Use of Particular Words or Form

To constitute an assignment, no particular words are necessary.[i] In order to make a valid assignment, it is not necessary to use the word “assign” or “assignment”.  Therefore, if a party fails to use these words, it will not prohibit him/her from making a valid assignment.  For example, in New York, the use of the word “assign” is not essential to effect a valid assignment.  Instead, any act or words which show an intention of transferring the chose in action to the assignee is sufficient.[ii]

There is no need to use magical words in order to accomplish an assignment.[iii] The test is whether the purported assignor intended to transfer a present interest in the subject matter of the contract.[iv] Thus, in order to constitute a valid assignment, no particular form of words is necessary.  An assignment need not utilize any particular phraseology or form.[v] Any words that show an intention of transferring or appropriating the chose in action to the assignee for a valuable consideration can constitute a valid assignment.[vi]

Similarly, in the absence of a statutory provision prescribing the mode of assignment, there is no need for a particular mode or form in order to effectuate a valid assignment of property, claims, or debts so as to defeat garnishment proceedings by a creditor of the assignor.[vii] An assignment can be in the form of an agreement if the intent of the parties is clearly established.[viii]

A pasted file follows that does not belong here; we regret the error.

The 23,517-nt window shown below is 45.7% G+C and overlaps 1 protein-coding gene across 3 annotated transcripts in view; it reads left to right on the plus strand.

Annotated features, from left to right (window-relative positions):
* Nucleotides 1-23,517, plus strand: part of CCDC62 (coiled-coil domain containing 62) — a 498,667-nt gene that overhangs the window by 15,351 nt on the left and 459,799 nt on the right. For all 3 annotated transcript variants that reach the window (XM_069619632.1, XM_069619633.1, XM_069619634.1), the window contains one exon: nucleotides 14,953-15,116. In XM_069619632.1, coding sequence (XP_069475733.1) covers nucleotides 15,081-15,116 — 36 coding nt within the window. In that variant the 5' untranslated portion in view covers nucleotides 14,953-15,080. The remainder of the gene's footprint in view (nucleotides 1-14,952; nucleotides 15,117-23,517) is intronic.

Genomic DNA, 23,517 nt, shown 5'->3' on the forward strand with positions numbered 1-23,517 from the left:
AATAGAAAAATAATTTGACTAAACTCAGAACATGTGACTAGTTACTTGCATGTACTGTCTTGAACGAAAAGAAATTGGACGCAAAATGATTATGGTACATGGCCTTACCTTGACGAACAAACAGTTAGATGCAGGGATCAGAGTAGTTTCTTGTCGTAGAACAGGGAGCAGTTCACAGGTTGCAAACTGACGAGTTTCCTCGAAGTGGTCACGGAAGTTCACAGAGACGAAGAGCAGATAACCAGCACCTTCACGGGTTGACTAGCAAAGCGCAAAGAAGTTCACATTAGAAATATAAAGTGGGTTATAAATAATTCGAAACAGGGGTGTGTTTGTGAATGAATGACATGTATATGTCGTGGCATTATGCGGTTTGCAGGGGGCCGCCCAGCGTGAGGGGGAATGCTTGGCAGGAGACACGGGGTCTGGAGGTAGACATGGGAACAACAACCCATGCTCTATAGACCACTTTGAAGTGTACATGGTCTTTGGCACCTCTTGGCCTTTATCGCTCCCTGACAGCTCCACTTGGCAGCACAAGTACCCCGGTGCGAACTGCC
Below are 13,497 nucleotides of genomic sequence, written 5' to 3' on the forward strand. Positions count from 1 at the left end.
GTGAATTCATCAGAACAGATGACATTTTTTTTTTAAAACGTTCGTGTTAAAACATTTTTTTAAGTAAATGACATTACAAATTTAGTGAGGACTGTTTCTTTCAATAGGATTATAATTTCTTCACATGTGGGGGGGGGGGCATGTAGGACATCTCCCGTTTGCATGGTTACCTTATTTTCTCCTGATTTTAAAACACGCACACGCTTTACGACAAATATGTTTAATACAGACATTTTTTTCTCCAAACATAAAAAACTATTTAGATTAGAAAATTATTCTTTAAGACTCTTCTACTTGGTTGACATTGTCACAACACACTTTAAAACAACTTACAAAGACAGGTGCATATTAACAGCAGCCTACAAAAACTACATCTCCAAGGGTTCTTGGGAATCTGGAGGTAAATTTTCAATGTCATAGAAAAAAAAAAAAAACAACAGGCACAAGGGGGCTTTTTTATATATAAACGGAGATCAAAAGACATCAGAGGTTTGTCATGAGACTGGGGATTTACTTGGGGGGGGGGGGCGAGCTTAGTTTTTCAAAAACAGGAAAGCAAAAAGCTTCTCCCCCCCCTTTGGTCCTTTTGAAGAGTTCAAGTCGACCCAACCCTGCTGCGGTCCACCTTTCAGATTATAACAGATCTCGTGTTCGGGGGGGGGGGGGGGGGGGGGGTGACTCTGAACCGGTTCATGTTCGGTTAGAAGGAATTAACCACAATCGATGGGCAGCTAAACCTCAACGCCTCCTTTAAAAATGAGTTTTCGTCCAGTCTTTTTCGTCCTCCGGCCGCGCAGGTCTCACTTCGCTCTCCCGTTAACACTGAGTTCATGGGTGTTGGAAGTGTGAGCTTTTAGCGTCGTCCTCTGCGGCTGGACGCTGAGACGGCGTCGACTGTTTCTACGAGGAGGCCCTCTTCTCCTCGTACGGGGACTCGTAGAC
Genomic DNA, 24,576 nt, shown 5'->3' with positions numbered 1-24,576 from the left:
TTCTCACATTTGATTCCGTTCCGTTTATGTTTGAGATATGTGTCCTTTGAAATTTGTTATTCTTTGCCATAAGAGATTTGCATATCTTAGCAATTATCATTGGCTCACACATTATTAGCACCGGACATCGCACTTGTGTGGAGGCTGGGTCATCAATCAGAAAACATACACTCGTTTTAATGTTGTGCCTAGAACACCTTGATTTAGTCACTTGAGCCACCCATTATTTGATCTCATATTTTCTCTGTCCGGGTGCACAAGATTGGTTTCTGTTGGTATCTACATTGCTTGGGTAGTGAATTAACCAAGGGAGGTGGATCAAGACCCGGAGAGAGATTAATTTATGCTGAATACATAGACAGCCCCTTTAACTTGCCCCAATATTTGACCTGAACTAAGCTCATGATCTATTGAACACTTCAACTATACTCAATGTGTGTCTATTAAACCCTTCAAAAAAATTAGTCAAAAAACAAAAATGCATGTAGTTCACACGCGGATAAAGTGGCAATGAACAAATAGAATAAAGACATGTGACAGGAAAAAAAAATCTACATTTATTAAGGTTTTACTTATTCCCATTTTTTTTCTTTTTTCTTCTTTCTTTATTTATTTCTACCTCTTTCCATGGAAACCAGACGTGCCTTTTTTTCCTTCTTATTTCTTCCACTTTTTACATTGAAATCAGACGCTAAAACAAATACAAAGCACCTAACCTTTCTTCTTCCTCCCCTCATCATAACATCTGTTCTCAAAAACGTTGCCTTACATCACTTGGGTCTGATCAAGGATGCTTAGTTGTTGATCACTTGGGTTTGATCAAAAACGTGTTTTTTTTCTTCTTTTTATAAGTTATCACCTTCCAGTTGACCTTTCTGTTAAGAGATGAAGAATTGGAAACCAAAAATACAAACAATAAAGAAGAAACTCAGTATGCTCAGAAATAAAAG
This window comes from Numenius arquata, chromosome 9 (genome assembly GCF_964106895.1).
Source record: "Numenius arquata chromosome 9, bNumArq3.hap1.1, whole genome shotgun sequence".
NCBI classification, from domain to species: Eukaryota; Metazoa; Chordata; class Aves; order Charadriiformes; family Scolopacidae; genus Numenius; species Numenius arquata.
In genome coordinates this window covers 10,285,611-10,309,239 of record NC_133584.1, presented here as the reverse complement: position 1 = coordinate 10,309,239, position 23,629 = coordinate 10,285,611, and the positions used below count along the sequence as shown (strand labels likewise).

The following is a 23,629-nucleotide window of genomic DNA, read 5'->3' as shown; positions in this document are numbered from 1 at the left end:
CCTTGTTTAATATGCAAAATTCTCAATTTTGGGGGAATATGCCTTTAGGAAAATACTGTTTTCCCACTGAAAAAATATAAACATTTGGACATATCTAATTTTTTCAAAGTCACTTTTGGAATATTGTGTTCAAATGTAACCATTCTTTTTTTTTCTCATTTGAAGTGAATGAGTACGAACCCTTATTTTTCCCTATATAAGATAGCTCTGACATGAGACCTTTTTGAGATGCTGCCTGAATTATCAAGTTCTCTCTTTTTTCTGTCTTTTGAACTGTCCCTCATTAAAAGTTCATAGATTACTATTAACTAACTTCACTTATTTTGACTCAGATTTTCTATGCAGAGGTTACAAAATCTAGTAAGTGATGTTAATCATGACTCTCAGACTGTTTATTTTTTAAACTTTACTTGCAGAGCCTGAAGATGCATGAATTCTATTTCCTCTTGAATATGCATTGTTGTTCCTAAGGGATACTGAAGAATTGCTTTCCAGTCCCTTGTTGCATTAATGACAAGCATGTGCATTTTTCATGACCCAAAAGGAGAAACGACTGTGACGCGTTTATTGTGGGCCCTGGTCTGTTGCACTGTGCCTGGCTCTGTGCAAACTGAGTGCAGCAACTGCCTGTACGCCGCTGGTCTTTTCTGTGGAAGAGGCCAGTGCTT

In Morris v. George C. Banning, Inc., 77 N.E.2d 372 (Ohio Ct. App., Franklin County 1947), the court observed that no particular form is required to constitute an equitable assignment.  Only words or transactions which show an intention to assign and receive by the parties are needed.  Similarly, a written instrument is not required if there is a verbal declaration that manifests the intention to part with the ownership of the chose.[ix]

[i] Northwest Nat’l Bank v. Merrill Lynch, Pierce, Fenner & Smith, Inc., 25 Ark. App. 279 (Ark. Ct. App. 1988)

[ii] International Telecomms. Exch. Corp. v. MCI Telecomms. Corp., 892 F. Supp. 1520 (N.D. Ga. 1995)

[iii] Birmingham News Co. v. Chamblee & Harris, 617 So. 2d 689 (Ala. Civ. App. 1993)

[iv] Moncrief v. Donohoe, 892 So. 2d 379 (Ala. Civ. App. 2003)

[v] A. BORNSTEIN, LTD. v. G. H. SANDERS, INC., 1979 U.S. Dist. LEXIS 10520 (S.D.N.Y. Aug. 8, 1979)

[vi] Hogan v. Dalziel, 40 Ill. App. 2d 19 (Ill. App. Ct. 2d Dist. 1963),

[vii] LSF Franchise REO I, LLC. v. Emporia Rests., Inc., 283 Kan. 13 (Kan. 2007)

[viii] Idaho Apple Growers’ Ass’n v. Brown, 51 Idaho 540 (Idaho 1932)

[ix] Blount v. Farmers’ Bank of Greenville, 297 F. 277 (D.N.C. 1924)

Inside Use of Particular Words or Form